It was a notice announcing that officials at my high school were thinking of giving a lifetime achievement award to an alum who had graduated between 1933-1970.
As kind as their intentions may be, it made me wonder how the committee would decide which alum had the most notable life? What, from this vantage point, is the epitome of a life well-lived? Does it make any sense to imagine a competition of lives?
I have sudden flashback to a daytime television competition of the 1950's I used to watch when I was home from school recovering from polio. "Queen for a Day" was a daily competition to see who had the worst, most pathetic life. Each contestant would tell her sad tale, weeping, sometimes needing physical support from host Jack Bailey. The winner would be determined by the Applause-O-Meter from the audience -- with the woman whose tale of woe garnered the loudest applause becoming "Queen for a Day." The winner would be gifted with Kelvinator home appliances and a limo ride to the Hollywood Roosevelt Hotel where she would have a "dinner fit for a Queen". Then she would be tossed back into her miserable life, making way for the next Queen for a Day.
Does making judgements about the value of one life against another in terms of lifetime achievement make any more sense -- or is it any kinder?
In level playing fields, judging one aspect of endeavor -- like the Oscars or Tonys or Emmys -- is one thing.
But when it comes to judging lives well lived, does professional achievement count more than raising children to be good people?
Does achievement in a high profile, highly publicized career mean more than working just as hard (or harder) in relative anonymity as a special ed teacher or a dedicated elementary or high school or, for heavens sake, a middle school teacher?
Isn't a person who comes from a disadvantaged background and becomes the first person in his or her family ever to attend college or graduate from high school deserving of recognition?
Is someone who had a large number of biological children more notable than someone who adopted some special needs children or another person who had no children but dedicated herself to a variety of causes benefiting children?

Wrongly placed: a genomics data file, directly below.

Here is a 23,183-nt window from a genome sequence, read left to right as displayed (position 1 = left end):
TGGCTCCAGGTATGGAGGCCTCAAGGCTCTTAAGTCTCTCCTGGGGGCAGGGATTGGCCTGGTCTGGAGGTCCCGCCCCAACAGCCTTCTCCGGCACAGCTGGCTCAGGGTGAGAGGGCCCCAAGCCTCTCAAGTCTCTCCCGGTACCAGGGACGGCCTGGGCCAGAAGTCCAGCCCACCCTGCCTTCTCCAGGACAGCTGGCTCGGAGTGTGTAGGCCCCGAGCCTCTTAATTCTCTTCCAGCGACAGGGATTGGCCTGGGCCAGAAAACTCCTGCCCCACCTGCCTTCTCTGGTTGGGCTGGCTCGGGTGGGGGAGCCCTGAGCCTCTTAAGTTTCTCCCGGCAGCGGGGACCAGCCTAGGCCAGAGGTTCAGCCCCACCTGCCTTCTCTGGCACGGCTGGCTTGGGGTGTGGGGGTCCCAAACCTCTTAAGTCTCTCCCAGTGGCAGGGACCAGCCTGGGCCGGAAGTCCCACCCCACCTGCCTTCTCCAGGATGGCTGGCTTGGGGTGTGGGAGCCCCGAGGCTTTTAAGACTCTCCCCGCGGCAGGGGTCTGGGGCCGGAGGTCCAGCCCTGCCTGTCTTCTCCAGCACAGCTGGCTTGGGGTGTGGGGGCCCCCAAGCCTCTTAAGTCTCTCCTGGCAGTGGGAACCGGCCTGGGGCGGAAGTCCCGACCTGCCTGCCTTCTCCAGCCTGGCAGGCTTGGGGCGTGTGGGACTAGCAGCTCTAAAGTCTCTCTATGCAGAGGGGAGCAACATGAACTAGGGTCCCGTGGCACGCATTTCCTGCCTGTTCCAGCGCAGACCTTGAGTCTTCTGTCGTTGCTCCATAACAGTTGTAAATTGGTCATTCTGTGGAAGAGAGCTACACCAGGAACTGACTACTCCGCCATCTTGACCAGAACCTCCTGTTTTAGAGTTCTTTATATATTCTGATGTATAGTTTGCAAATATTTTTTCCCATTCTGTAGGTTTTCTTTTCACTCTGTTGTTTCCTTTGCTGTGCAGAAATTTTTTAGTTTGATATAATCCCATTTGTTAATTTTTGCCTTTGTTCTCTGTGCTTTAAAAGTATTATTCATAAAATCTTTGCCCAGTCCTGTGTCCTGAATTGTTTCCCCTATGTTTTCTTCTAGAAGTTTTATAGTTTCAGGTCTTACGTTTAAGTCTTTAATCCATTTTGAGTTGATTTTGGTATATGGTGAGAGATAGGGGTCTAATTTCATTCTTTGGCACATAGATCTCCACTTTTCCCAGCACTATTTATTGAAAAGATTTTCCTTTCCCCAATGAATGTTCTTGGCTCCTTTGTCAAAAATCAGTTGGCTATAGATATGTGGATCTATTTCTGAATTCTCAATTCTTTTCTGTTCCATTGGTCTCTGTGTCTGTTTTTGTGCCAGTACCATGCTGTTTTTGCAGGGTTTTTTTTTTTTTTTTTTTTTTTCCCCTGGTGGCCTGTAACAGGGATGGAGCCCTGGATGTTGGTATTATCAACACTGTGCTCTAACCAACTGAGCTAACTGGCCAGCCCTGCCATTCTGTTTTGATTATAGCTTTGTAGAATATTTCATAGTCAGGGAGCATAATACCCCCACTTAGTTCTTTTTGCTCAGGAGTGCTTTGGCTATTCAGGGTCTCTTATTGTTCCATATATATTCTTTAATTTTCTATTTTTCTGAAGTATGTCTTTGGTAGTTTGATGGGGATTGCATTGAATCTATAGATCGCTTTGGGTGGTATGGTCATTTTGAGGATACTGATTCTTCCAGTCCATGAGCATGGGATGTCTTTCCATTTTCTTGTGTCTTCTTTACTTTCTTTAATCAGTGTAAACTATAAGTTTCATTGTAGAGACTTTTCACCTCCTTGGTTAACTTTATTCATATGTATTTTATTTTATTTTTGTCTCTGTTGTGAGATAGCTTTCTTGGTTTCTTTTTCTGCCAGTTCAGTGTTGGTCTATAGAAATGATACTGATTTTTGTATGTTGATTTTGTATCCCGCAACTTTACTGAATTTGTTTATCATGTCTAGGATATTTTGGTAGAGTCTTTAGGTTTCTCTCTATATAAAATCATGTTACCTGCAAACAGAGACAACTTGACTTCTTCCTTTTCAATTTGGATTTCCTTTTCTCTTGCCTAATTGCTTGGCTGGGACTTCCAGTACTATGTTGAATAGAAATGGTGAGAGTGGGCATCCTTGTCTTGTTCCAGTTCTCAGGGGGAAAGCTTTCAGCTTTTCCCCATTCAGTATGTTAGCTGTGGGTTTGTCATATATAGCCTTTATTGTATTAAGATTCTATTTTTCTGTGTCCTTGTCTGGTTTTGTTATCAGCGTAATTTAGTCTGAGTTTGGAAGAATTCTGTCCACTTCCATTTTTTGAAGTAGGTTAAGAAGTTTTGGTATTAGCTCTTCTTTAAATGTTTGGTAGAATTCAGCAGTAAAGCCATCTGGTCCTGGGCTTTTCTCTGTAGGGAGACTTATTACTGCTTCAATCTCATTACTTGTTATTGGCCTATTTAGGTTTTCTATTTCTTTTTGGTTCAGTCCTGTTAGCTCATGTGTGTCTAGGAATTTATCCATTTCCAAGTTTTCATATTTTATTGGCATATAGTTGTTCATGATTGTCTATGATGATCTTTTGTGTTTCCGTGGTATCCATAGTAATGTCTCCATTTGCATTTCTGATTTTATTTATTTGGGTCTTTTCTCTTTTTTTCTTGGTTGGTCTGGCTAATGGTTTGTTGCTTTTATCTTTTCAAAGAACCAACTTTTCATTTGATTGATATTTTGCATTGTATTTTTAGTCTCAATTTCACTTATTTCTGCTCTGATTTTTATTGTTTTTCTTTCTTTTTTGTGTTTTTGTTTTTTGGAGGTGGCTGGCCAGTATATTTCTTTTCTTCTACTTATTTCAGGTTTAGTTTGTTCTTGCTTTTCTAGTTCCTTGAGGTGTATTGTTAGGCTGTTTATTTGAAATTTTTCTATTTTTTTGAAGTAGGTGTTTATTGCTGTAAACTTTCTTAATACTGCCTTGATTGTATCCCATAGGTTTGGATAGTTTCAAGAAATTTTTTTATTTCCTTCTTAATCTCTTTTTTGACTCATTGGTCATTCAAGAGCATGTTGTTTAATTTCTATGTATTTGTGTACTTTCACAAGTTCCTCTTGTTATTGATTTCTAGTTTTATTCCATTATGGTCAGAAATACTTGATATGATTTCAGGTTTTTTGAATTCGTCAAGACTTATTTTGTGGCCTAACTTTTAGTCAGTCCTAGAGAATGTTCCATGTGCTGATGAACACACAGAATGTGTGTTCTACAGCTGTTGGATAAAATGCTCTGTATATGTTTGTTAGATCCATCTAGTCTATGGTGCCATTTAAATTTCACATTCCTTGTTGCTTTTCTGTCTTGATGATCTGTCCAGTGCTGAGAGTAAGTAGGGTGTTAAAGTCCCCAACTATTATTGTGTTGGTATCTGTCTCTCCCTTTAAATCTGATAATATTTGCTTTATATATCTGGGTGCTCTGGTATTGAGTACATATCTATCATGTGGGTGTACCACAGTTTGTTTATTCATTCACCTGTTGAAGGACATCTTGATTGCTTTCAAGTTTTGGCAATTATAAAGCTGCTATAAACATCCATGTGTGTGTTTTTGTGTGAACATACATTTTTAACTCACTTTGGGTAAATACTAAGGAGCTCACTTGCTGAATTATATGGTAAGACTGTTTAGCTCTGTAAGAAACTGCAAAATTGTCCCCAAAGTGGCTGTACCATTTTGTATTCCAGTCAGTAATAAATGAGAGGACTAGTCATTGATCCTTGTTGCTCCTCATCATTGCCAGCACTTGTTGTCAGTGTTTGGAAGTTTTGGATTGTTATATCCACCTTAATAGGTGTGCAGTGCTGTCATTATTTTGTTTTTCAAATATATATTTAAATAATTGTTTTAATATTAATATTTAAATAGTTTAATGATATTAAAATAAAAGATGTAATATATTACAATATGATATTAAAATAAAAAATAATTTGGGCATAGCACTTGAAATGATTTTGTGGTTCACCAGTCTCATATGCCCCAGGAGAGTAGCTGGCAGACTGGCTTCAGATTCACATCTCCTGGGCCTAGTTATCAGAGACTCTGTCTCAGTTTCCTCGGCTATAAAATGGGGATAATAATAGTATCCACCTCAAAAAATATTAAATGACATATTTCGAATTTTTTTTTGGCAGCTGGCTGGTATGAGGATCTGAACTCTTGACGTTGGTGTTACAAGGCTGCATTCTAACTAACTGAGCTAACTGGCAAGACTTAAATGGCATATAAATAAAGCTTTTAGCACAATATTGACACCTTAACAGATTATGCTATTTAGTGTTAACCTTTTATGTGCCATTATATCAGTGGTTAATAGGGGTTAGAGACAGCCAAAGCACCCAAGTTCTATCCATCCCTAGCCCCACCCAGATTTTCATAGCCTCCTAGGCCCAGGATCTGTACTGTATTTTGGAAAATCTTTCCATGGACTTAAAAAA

And haven't women, in particular, suffered enough from competitive divisions -- from media-fueled Mommy Wars to negative perceptions of some endeavors performed primarily by women, from full-time motherhood to working in "pink collar" jobs?
Even in the Fifties, when our mothers were most likely homemakers and stay-at-home parents, some of us were not immune to such attitudes.
I remember with shame announcing to my mother than my primary life ambition was not to be her. And she had the good grace to encourage my ambitions, letting me know that she had faith in me. And, if I was good and did all my chores that day, I could sneak a peak at her scrapbook which detailed the exciting career that she gave up when I was born. My mother, raised on a small Kansas farm, graduating from high school in 1931, at the height of the Great Depression, couldn't afford to go to college but did go to nursing school because students were paid to attend. She excelled, getting special certification in psychiatric nursing at Menniger's and then joined American Airlines as a flight attendant in 1935, a time when flight attendants were required to be nurses and were considered to be pioneers on par with later female astronauts. There were clippings of her life story in pictures run in a national magazine, pictures of her giving an aviation pioneer award to Eleanor Roosevelt (who had autographed the picture), with movie stars Gene Autry and a very young Ann Miller, ads where she gave personal endorsements to products from shampoo to milk, stills from radio broadcasts, items from gossip columns. I struggled to reconcile this beautiful, glamourous woman with the tired, frazzled, somewhat overweight mother I knew. I remember remarking to her that leaving her career for her present life seemed an enormous sacrifice. She disagreed. "It's just another life phase," she always told me. "I loved flying. I love being a mother." And she cheered me on as I endeavored not to be like her and encouraged my admiration for my father's younger sister, Aunt Molly, who was a single, childless career woman. Looking back, I am overwhelmed by her love and generosity.
So who is to judge what achievements could prompt a high school's life achievement award? A highly visible career? A happy family life? A life dedicated to good works? Some combination? And how about people who aren't fortunate in some area of life -- such as moms raising children alone following a divorce or death of a spouse who manage to support and teach their children well? Or people whose lives are challenged by a debilitating illness or disability and who continue to contribute to their families and to the world.
It seems to me that, rather than making recognition of one person the focal point of a school reunion, it is kinder and much more realistic to celebrate all alums for their lifetime achievements and for us to celebrate each other for all the challenges we've had and the choices we've made in our lives. All of our lives, after all, have had their triumphs and tragedies.
At this point, perhaps, we should be happy just to be living and to have a chance to celebrate each other for a rich variety of lives well-lived.